A team of international researchers has discovered a way to produce higher quality wheat. The scientists from the University of Adelaide and the UK’s John Innes Centre have identified a genetic driver that improves yield traits in wheat, which unexpectedly can also lead to increasing protein content by up to 25 per cent.
Forget rocket science: figuring out how crews of space explorers will access fresh healthy food is the real challenge.
Researchers from the University of Adelaide and the South Australian Research and Development Institute (SARDI), the research division of the Department of Primary Industries and Regions (PIRSA), will examine soil DNA samples collected over the past 20 years to improve productivity, profitability and resilience for Australia’s agricultural sector.
Four University of Adelaide students have been announced as recipients of the 2022 Horizon Scholarship. The scholarships aim to develop the next generation of rural leaders.
The South Australian Drought Resilience Adoption and Innovation Hub has announced the appointment of the University of Adelaide’s Dr Stephen Lee as its Director.
University of Adelaide scientists have developed a new simple, inexpensive and fast method to detect and measure very low concentrations of agricultural lime in soils, which is generally a time consuming and difficult exercise.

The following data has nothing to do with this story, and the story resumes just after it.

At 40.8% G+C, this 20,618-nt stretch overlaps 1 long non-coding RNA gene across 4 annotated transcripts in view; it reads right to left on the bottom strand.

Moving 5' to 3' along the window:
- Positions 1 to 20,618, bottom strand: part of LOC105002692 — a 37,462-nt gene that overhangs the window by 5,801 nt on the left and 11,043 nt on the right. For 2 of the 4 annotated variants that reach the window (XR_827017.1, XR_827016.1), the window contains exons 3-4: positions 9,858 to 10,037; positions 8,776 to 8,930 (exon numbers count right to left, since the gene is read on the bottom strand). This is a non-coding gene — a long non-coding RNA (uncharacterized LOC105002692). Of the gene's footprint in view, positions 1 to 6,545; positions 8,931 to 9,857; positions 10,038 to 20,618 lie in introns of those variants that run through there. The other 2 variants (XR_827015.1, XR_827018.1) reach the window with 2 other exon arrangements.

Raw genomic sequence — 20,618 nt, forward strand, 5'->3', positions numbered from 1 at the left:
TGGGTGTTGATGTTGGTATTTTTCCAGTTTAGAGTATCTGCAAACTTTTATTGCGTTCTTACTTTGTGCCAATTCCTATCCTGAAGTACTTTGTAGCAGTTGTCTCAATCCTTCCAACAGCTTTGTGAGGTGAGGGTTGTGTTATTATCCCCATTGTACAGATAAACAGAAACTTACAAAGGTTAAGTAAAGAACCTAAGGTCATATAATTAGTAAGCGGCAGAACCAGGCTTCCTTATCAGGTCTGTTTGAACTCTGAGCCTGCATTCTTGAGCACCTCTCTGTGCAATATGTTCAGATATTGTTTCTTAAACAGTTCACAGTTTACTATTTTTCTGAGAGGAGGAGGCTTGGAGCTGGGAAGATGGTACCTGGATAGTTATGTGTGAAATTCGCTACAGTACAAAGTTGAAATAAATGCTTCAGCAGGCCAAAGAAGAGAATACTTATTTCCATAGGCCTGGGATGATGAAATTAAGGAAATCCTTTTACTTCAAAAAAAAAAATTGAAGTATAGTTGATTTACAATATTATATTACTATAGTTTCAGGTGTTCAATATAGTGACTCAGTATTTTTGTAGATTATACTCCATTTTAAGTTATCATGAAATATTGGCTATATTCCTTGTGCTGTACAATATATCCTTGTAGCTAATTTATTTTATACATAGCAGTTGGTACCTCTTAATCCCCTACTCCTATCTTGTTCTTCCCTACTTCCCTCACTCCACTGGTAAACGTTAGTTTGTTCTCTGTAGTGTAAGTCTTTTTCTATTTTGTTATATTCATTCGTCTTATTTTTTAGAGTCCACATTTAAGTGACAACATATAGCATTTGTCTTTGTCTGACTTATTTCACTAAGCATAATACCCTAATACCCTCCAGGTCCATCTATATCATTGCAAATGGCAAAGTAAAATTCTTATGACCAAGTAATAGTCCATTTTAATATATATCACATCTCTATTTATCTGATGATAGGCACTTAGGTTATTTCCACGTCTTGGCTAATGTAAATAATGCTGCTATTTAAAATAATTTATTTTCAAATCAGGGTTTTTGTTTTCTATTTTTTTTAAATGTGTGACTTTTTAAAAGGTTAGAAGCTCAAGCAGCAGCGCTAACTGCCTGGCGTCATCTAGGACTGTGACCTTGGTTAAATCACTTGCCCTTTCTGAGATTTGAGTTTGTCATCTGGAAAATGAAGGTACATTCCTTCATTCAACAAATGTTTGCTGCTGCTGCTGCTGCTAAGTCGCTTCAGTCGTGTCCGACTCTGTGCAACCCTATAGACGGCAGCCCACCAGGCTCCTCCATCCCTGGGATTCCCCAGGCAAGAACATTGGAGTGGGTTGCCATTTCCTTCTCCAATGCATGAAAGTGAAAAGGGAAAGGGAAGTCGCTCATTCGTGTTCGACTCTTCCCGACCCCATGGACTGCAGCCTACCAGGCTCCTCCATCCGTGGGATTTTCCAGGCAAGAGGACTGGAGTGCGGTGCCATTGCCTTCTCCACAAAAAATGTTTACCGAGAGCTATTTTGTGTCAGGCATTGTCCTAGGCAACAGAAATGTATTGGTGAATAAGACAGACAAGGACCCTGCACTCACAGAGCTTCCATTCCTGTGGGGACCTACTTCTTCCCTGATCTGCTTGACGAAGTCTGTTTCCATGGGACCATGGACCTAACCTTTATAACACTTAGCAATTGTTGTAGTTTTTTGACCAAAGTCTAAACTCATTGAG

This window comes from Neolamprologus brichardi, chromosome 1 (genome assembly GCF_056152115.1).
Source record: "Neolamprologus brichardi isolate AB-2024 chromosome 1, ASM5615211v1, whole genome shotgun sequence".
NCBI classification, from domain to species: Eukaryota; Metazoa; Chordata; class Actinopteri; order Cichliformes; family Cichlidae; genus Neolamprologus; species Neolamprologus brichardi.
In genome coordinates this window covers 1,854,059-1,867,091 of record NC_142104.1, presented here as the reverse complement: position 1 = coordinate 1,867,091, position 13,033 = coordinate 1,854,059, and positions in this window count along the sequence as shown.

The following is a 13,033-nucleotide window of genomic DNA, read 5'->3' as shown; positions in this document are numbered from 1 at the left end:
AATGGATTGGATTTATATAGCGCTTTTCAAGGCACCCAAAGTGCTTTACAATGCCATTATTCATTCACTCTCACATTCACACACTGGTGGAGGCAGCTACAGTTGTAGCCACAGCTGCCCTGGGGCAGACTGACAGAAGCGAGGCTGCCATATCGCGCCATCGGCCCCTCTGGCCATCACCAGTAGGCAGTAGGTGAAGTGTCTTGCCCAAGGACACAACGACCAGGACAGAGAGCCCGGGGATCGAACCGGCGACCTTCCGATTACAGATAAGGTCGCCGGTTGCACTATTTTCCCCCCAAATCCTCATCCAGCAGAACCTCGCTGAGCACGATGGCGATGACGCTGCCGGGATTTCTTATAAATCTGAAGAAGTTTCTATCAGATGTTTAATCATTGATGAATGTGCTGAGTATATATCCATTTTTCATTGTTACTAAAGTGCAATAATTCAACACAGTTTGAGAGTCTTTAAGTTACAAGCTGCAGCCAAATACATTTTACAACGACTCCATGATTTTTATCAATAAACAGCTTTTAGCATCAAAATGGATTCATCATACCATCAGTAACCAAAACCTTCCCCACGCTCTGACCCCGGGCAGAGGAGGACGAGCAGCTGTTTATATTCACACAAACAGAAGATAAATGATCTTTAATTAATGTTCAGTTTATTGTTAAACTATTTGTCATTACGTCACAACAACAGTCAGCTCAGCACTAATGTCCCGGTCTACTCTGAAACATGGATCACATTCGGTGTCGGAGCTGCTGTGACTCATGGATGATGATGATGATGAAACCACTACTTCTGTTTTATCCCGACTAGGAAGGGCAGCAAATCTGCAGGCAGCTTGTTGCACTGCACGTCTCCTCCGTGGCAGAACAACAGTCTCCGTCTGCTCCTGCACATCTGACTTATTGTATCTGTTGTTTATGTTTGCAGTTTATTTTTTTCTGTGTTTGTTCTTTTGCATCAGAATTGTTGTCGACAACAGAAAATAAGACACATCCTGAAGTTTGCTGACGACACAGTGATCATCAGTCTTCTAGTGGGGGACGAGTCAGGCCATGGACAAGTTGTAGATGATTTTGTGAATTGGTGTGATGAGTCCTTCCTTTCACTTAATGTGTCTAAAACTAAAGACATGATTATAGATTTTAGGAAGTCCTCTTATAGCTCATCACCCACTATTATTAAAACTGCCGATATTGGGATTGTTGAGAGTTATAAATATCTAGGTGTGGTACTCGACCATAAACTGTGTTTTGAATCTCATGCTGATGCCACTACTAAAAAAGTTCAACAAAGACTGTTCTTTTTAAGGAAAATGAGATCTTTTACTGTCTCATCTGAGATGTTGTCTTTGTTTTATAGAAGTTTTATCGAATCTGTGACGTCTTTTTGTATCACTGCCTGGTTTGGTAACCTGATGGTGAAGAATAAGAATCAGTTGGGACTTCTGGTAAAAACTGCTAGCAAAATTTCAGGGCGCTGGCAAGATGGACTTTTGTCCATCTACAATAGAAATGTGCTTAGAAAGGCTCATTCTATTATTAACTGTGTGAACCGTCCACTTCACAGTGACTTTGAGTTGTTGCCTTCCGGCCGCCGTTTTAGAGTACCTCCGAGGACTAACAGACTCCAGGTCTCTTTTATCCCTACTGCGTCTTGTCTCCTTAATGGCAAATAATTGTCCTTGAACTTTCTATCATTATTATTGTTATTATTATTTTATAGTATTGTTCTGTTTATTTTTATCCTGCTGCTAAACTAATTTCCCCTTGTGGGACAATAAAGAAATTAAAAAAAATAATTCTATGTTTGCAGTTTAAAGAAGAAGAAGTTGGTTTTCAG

The University of Adelaide’s School of Agriculture, Food and Wine is partnering with Australian Grain Technologies Pty Ltd (AGT) on a new academy to take Australia’s plant breeding into the future.
A team of scientists, including experts from the University of Adelaide, suggest that reliance on modern irrigation technologies as a water-use efficiency strategy is a ‘zombie idea’ – one that persists no matter how much evidence is thrown against it.
Durum Breeding Australia (DBA) has announced that Australian Grain Technologies Pty Ltd (AGT) has been awarded the licence to take the durum breeding program forward.
Spring radiation frost is estimated to cost Australian grain growers $360 million in direct and indirect losses every year. In a paper published in Frontiers in Plant Science,researchers at the University of Adelaide and the University of Wollongong have ranked the susceptibility to frost damage in wheat and barley germplasm (seed and tissues) under frost prone landscapes across Australia.